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Carlos Santana

Santana ’69 by Carlos Santana and Baron Wolman

Carlos Santana

Carlos Santana

Long before anyone heard of the concept, “World Music,” Carlos Santana was playing it. At a time when the world of traditional, guitar-based rock ‘n roll was emerging from the “British Invasion” and reaching new levels of popularity in the English and U.S. markets, Santana infused it with a fresh energy and profound emotional depth that stirred the hearts and souls of millions of new fans around the entire globe. Skillfully blending elements of 12-bar blues, fiery rock riffs and sensuous Afro-Cuban rhythms, and featuring his passionate, instantly recognizable guitar style, Carlos Santana created a unique, magical sound. It is a sound that remains – like the long, sustained notes that mark his distinctive guitar solos – as powerful, as moving and as meaningful as ever, nearly 30 years after Carlos first shared it with the world. And, it is a sound that earned Carlos and the other original members of The Santana Band their rightful place among the legends of contemporary music with their 1998 induction into the Rock ‘n Roll Hall of Fame.

Carlos Santana’s story begins in the village of Autolan, Mexico, where, at age five, Carlos was introduced to “traditional music” by his father, Jose. An accomplished mariachi violinist and experienced musician, he taught Carlos the basics of music theory and gave him an understanding of the value of a note. Although Carlos’ excitement for music would be sparked by this first experience, he quickly discovered the limits of its traditional form and wanted more. Carlos wanted to play what he heard on the radio: rock ‘n roll.

When the family moved to the boom town of Tijuana in 1955 eight-year-old Carlos picked up the guitar, studying and emulating the sounds of B.B. King, T-Bone Walker and John Lee Hooker. Soon he was playing with local bands like the “T.J.’s,” where he added his own unique touch and feel to the popular songs of 50’s rock ‘n’ roll. As he continued to play with different bands along the busy “Tijuana Strip,” he started to perfect his style and sound.

In 1960, Carlo’s family moved to San Francisco while he stayed in Tijuana to hone his musical skills in local clubs. When he moved north a year later, he found himself enrolled in school, learning English, and wanting to play music. At the same time, Carlos was immersed in the colorful atmosphere of San Francisco, with its diverse cultural influences and musical styles. It was as if destiny had brought Carlos to the right place at the right time for emerging street bands. Over the next five years, he continued to evolve his own unique musical style – a style that would become the template for a whole new musical genre.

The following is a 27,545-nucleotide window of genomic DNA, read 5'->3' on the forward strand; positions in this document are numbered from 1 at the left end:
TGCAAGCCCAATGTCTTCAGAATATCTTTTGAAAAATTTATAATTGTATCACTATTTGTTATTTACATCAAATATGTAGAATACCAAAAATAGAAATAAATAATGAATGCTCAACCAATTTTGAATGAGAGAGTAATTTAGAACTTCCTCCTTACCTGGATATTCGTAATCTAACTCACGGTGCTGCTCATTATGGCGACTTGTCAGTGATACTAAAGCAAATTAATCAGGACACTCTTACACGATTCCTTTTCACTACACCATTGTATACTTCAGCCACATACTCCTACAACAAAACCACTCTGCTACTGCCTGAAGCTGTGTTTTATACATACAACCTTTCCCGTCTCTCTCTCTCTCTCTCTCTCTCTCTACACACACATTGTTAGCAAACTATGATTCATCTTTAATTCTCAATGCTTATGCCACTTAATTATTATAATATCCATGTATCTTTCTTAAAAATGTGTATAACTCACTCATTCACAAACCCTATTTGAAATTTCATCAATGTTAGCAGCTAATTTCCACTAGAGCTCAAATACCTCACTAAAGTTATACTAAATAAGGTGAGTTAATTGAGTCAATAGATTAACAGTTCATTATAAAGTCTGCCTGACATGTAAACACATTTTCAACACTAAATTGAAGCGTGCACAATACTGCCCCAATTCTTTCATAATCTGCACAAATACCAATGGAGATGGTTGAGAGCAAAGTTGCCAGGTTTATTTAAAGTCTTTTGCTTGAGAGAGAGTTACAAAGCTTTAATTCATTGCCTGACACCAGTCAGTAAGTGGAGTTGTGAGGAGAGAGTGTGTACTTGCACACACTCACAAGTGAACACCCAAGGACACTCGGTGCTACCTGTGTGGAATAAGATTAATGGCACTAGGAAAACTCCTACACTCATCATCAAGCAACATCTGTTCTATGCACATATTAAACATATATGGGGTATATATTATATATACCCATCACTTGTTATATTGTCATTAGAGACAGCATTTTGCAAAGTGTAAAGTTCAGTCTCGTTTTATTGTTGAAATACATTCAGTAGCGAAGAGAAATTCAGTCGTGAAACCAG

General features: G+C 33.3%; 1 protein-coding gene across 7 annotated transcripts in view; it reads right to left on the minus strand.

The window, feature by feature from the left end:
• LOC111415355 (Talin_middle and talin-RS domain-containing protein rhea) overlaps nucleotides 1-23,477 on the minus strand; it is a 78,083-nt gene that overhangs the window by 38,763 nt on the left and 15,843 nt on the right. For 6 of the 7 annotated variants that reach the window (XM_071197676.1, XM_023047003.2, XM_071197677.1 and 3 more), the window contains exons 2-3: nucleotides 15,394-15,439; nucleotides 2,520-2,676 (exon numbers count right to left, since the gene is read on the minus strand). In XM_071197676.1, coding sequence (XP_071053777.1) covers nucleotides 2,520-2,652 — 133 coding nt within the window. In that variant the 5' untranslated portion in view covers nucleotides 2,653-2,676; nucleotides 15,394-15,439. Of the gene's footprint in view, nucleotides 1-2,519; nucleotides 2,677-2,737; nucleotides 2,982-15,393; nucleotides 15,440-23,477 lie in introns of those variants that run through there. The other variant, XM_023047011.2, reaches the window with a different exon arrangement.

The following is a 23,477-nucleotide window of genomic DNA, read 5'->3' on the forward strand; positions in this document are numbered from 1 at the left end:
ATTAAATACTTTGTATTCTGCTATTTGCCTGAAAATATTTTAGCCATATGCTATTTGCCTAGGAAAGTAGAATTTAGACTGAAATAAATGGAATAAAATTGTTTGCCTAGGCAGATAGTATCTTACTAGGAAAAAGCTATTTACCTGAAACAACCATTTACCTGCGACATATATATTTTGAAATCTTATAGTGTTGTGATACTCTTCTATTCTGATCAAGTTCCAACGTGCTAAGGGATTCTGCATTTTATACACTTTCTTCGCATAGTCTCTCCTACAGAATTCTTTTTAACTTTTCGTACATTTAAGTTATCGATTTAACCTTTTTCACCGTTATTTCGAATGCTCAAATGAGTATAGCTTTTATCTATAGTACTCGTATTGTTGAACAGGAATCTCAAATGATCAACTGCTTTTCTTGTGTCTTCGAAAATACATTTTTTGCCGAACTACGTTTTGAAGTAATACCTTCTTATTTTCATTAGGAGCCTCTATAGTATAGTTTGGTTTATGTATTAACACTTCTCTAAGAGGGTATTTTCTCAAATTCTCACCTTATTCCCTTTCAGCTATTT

In 1966, that music exploded on the streets of San Francisco with the debut performance of the Santana Blues Band. For the next two years, the group was caught up in a wave of popularity that took them from the stage of San Francisco’s Fillmore West to their historic appearance at the Woodstock Festival in 1969. With that electrifying performance, Carlos Santana had arrived; and with him came both a powerful new Latin-flavored rock sound and an uncompromising dedication to his music – two factors that would influence people’s lives for well over a quarter century.

The world embraced Carlos with a passion. They were captivated by his music always changing, always exploring, always growing – yet always consistently and clearly Carlos. Every new release – including eight gold and seven platinum albums – became a reflection of Carlos’ personal growth and evolution. Fans also loved his messages – the gentle urgings toward peace, compassion, joy and understanding – that have been consistently delivered in a personal, heartfelt manner at performances in more than 50 countries. And, they loved his guitar playing which today remains among the most distinct and recognizable in all the world.